Legal minds, social commentators have chimed in on President Lazarus Chakwera's tough stance on corruption after he revoked delegating powers for his Vice President Saulos Chilima.
He also fired Inspector General of Police George Kainja and suspended his Chief of Staff at State Residences Prince Kapondamgaga and John Suzi Banda, the Public Procurement and Disposal of Assets Authority (PPDA) chief.
This follows a report into investigations by the Anti Corruption Bureau led by Martha Chizuma in collaboration with the British Criminal Intelligence Agency into alleged corruption in the government orchestrated by Malawian-UK businessman, Zuneth Sattar.
Political and social analyst, Wonderful Mkhutche noted that some people are already defending politicians on this issue but pointed out the fight is against corruption and not individuals.
"If as citizens we want to do away with corruption in this country, we have to be ready to change our minds on politicians we once trusted. This is not to implicate anyone, but just as we tell government not to be selective in its fight against corruption, so must we."
His opinion comes as people have suggested Chakwera used the report to do away with Chilima who was a kingmaker in the fresh elections to oust the Democratic Progressive Party (DPP).
The news that Chilima is implicated in shady dealings with Sattar has trended on social media with people saying the person who promised one million jobs just lost his job.
Lawyer Khumbo Soko said legally accusing people of wronging doing in public court is wrong calling it "irresponsible and unfair."
"Don't charge people in the court of public opinion. They will be convicted even before they take plea. Instead, if you really believe in your story, let it be taken through the harsh furnace of a litigation process."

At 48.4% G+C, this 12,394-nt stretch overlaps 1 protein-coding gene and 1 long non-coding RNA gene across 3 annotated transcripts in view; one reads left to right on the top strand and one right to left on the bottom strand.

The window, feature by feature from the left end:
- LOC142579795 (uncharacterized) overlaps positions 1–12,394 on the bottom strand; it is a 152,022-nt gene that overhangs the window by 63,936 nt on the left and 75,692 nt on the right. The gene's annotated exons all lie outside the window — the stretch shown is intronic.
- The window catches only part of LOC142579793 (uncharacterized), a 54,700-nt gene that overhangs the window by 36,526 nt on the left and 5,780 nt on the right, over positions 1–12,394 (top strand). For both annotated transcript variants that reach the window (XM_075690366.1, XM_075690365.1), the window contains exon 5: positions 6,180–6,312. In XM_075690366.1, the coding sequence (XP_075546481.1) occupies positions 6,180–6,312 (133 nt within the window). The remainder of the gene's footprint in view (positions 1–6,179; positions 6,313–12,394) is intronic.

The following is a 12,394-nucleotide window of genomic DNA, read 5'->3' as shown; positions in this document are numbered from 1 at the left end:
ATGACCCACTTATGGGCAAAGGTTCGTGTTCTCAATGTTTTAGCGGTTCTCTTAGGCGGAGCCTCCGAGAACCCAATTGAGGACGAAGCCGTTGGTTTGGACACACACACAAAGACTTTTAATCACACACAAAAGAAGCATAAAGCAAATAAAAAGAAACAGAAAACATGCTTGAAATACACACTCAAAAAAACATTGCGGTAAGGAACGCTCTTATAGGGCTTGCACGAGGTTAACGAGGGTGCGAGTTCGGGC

Another top-shot lawyer, Slyvester Ayuba James said there is need for all the 84 names that are said to be on the list to be put out and not selective.
James explaining why Chakwera was visibly mad at the ACB Director said the President's track record on sitting on reports is what made her share it with other arms of government citing the COVID-19 reports.
Addressing the issue of the report being substandard, James put it into legal context saying under Section 4(4) of the Corrupt Practices Act, the only kind of reports the President is entitled to are general conduct reports of the bureau's business.
"He has no power to ask for a special report of investigation over a particular case. Yet what he asked for three weeks ago, perhaps out his own misapprehension of the Law, was exactly a special investigation report. In this way, he asked the Bureau to break the law by supplying to him what he is not qualified to have and see.
"In order to avoid breaching the law, the Bureau gave him a general report without details of evidence. It gave him what he is entitled to and kept the rest to its chest."
Malawi is now waiting on the next course of action the Bureau is going to take; whether it will release the report as suggested by Chakwera, take a position on Chilima and whether arrests will be made.